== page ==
***Scroll down to see live coverage of the 2004 Brunello di Montalcino tasting, by Wine Enthusiast’s Italian Editor Monica Larner.***
This year, talk of the global financial crisis was on everyone’s lips as Tuscany’s major wine regions presentedÂ their latest releases to the world, providing glimpses of what the future holds.
Fortunately, an influx of excellent vintages hitting the market couldn’t have come at a better time, as Italy’s celebrated wine regions brace themselves against the looming global financial crisis.
“2009 began under a cloud of general pessimism,” explains Marco Pallanti, president of the Chianti Classico Wine Consortium, “and it is truly hard to ignore what has happened and is occurring on world markets. Unfortunately, the global recession has begun to lap our shores and will presumably hit our region too. While not endemic, it is a problem that will have to be dealt with and…producers know very well that for any strategy, however ingenious, to be a success it has to be rooted in wine quality.”
And wine quality was the undercurrent throughout all of last week’s presentations. Here’s what consumers can expect from the newest vintages:
148 producers presented 358 different Chianti Classico wines and 70 barrel samples, ranging from previews of the 2008 to the 2006 Riserva, to over 100 wine journalists and insiders at the Chianti Classico Collection 2009 event in Florence.
In 2008, the rain and cool temperatures throughout May and June permitted few flowers. A dry, hot summer was offset by mid-August rains while optimal day/night temperature differences made for ideal ripening. In recent years the grapes were picked later, however, in 2008 harvesting occurred between the end of September and beginning of October, the traditional period for Chianti Classico.
According to a statement by the Chianti Classico Consortium, “the 2008 wines are revealing elegance and excellent aromas, with an alcohol content and a structure that gives them the rotundity and mellowness typical of the finest wines.”
About 37 million bottles of Chianti Classico wine are produced annually. The biggest importer is the United States (29%) followed by Germany (10%), the United Kingdom (9%), Switzerland (7%), Canada, Japan, Russia, Austria and Holland.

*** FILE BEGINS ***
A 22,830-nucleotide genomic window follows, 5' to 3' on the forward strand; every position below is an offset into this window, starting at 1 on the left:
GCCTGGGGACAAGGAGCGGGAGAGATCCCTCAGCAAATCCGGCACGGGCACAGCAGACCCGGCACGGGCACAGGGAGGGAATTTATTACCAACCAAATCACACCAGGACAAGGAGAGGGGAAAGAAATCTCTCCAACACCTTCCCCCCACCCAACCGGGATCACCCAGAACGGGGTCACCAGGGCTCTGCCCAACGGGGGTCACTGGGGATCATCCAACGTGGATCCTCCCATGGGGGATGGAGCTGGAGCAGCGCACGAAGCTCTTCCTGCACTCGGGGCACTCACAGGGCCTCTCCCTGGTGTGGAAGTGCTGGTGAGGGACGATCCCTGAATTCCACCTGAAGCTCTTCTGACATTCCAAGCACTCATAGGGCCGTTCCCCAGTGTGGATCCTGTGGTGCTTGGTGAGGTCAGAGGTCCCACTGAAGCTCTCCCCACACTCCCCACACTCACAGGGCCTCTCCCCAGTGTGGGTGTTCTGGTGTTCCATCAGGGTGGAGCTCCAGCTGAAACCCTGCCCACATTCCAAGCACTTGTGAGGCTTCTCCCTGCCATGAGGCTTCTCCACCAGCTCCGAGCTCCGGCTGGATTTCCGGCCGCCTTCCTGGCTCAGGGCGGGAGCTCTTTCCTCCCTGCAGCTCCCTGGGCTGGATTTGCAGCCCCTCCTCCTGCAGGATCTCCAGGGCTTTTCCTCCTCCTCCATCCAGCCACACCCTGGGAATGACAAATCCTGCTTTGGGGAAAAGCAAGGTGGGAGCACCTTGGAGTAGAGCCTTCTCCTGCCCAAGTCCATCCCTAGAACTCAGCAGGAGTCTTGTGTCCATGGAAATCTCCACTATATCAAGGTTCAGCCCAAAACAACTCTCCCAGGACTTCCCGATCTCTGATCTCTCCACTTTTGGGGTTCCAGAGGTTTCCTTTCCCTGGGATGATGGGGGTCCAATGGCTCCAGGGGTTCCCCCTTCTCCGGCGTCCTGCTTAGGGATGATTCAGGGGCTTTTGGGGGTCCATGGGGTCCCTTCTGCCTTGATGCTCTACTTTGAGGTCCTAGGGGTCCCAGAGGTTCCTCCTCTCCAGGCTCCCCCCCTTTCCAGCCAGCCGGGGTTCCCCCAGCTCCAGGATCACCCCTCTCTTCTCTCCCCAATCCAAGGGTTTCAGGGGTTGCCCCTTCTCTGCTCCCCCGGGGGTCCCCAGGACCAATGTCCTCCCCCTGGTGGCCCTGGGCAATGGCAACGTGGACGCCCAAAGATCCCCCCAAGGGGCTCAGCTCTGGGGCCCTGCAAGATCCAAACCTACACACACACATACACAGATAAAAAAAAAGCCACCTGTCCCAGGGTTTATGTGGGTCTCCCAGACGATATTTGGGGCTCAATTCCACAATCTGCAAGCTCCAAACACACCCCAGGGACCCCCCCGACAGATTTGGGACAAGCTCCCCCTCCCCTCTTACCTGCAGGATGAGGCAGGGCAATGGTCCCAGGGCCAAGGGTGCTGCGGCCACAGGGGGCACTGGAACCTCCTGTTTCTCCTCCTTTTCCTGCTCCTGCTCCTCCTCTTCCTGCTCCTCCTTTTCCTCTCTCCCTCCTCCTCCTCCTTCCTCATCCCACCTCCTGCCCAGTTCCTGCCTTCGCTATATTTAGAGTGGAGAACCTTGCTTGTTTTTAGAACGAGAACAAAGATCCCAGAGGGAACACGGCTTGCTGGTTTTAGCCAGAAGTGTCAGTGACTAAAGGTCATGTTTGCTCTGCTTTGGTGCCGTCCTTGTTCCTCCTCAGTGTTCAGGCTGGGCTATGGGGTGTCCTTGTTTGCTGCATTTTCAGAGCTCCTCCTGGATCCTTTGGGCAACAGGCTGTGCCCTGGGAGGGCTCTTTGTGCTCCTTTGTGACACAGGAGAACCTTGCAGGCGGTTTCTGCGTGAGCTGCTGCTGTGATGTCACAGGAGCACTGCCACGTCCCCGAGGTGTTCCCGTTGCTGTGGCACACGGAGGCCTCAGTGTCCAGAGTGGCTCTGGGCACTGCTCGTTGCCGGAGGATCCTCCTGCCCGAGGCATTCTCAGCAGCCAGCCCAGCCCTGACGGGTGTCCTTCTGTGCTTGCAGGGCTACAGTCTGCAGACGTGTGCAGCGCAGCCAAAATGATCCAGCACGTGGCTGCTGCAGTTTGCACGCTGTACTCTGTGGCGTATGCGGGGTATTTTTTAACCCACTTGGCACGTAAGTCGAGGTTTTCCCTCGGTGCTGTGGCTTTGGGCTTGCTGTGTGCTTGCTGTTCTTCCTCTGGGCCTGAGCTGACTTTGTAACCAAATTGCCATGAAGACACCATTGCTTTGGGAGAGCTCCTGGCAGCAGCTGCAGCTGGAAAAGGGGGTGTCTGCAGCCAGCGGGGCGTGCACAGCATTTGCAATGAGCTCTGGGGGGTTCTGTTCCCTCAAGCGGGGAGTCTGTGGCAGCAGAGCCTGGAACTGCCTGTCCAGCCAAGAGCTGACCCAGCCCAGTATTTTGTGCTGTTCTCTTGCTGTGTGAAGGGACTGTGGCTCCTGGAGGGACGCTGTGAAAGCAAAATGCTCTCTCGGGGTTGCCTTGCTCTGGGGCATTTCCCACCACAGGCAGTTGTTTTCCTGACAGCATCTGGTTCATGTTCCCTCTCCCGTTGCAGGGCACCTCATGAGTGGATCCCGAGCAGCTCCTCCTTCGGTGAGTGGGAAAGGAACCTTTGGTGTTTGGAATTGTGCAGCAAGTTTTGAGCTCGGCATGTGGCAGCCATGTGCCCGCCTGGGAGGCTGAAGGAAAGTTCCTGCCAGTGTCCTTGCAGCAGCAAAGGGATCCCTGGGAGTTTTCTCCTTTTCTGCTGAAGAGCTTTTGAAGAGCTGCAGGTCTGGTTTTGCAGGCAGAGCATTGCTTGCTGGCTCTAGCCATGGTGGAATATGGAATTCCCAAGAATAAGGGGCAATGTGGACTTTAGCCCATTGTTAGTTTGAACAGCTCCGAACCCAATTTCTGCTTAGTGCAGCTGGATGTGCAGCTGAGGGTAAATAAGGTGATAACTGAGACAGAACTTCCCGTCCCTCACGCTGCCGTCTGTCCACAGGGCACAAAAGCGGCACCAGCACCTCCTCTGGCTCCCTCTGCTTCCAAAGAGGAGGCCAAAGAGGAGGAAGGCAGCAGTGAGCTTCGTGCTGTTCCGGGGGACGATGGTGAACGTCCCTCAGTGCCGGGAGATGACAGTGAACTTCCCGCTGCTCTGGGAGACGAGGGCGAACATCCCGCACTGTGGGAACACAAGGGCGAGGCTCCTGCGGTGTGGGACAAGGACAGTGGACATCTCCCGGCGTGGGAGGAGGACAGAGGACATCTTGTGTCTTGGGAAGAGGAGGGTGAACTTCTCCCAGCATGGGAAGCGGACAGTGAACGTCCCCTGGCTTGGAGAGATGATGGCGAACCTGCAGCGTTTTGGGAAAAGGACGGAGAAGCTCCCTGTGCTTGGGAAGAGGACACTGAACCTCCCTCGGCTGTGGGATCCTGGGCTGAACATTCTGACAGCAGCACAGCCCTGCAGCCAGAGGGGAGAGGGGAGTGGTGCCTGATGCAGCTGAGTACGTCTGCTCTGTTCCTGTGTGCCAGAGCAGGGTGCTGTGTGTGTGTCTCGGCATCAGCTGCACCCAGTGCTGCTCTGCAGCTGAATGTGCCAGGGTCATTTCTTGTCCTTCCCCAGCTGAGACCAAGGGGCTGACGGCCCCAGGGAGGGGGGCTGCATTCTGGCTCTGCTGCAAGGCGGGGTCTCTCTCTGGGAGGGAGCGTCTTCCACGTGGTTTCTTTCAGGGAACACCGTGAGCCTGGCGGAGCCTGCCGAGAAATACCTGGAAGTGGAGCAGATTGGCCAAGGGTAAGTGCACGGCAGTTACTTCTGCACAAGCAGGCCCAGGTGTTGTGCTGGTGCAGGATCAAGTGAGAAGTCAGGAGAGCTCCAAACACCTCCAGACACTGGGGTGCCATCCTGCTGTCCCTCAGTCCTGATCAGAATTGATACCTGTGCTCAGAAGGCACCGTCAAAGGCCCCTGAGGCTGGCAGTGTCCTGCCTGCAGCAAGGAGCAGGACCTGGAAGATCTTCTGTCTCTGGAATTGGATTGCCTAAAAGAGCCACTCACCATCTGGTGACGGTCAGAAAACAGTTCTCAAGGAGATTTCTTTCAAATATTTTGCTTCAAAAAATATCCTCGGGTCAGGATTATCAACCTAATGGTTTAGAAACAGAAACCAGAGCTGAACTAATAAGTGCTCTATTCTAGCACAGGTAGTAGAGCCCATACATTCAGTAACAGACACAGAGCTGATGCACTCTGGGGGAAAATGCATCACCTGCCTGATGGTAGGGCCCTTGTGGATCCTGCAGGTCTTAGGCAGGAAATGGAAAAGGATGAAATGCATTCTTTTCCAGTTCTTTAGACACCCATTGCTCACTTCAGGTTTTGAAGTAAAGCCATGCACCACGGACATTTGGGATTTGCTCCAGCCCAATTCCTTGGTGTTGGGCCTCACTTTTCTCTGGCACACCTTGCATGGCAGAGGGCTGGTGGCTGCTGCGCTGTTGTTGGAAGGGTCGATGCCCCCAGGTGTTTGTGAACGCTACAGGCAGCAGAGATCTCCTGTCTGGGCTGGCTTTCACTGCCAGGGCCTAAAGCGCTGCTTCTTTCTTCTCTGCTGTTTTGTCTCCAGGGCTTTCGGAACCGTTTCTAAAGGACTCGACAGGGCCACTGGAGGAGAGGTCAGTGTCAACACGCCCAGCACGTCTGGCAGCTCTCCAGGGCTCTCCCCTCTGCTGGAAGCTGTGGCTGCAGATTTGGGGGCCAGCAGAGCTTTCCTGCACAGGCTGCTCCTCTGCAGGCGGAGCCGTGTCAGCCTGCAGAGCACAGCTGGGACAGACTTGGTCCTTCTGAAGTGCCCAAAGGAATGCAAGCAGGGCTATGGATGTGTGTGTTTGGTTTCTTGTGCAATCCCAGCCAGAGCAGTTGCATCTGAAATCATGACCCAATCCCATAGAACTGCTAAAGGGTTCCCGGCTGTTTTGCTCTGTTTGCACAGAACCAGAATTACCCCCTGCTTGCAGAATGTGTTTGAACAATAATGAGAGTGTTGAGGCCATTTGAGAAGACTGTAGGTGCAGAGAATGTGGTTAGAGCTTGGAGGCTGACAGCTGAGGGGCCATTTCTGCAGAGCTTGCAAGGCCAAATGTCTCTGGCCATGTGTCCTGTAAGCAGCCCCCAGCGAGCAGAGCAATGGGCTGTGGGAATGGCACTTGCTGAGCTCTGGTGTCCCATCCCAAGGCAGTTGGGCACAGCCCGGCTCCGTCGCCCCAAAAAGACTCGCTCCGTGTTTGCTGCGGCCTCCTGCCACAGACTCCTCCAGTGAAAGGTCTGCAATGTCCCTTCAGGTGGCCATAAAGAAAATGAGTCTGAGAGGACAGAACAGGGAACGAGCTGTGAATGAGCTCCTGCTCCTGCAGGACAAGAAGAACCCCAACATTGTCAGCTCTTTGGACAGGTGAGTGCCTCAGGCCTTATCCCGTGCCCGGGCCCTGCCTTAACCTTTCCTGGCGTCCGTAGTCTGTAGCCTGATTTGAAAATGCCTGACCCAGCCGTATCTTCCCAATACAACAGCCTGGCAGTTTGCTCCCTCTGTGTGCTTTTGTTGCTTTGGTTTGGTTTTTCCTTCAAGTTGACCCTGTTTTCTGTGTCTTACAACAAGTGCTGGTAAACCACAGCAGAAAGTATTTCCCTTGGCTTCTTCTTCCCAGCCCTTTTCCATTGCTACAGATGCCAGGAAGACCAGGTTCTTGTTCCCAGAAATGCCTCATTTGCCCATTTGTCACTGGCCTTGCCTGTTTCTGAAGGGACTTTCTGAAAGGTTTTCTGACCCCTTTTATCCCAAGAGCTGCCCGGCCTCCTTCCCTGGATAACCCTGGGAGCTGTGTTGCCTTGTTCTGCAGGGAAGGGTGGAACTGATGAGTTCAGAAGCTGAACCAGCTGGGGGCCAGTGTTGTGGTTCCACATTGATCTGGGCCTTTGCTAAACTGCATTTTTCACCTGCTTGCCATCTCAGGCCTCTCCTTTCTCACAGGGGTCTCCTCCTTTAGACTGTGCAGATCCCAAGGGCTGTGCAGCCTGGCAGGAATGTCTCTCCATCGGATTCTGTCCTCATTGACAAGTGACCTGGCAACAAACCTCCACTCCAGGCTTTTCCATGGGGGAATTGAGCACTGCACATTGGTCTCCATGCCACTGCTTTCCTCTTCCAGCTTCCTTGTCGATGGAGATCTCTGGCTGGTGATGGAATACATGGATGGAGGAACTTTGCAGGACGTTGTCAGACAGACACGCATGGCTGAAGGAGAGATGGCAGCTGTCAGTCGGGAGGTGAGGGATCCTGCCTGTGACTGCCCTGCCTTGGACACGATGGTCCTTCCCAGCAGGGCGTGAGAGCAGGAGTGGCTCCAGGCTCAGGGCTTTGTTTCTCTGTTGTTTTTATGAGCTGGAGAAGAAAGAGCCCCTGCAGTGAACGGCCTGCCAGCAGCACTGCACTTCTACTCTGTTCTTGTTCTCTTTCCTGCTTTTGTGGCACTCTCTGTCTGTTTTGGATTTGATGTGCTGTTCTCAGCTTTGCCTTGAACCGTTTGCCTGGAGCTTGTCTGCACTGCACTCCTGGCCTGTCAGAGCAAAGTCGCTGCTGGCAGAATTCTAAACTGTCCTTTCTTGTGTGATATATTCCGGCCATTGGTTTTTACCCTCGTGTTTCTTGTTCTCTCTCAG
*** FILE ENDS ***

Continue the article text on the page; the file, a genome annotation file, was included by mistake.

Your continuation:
Vino Nobile di Montepulciano
The Vino Nobile di Montepulciano Wine Consortium reports that “the extremely variable weather conditions throughout the year affected the ripening of the grapes, requiring specific and careful agronomic procedures in the vineyards to avert parasite invasion and, in particular, uneven ripening of the fruit. However, the vintage year of 2008 is expected to produce wines with good aging prospects.”
Brunello di Montalcino
In Montalcino, experts declared 2008 to be an “excellent vintage” and awarded a rating of four stars (out of five) at the 2009 Benvenuto Brunello presentation. The rating was announced by the Brunello di Montalcino Wine ConsortiumÂ which had aÂ special committeeÂ of twenty enologists conduct various physical and chemical evaluations.
According to Patrizio Cencioni, president of the Brunello di Montalcino Wine Consortium, “The weather conditions were good during the course of the year: after a winter with rather intense rainfalls, though not particularly cold, the spring was very regular both in its rainfalls and in its temperatures. The rains with dry phases, continued until half way through June, while the periods of high temperatures alternated in June and July with cooler moments and rainfalls.”
Concluded Cencioni: “The result is an excellent year, with wines that in some cases reach top quality levels.”
And here’s what consumers can expect from the scandalous 2004 Brunello di Montalcino vintage:
2004 Brunello di Montalcino
The highly anticipated and soon to be released 2004 vintage also made its debut and it marks the first five-star rated wine to hit the market since 1997. Raffaella Federzoni, of the Fattoria dei Barbi estate, says that the 2004 vintage “is already showing the elegant side of the Sangiovese, a general come back to the classic style of this grape at its best. The common ground is elegance, freshness, more fruit and less wood, longevity. The wines are more smooth and pleasant than in past vintages, very balanced, a joy to drink, but fortunately they also have that touch of austerity and sometimes minerality, in a few words class.”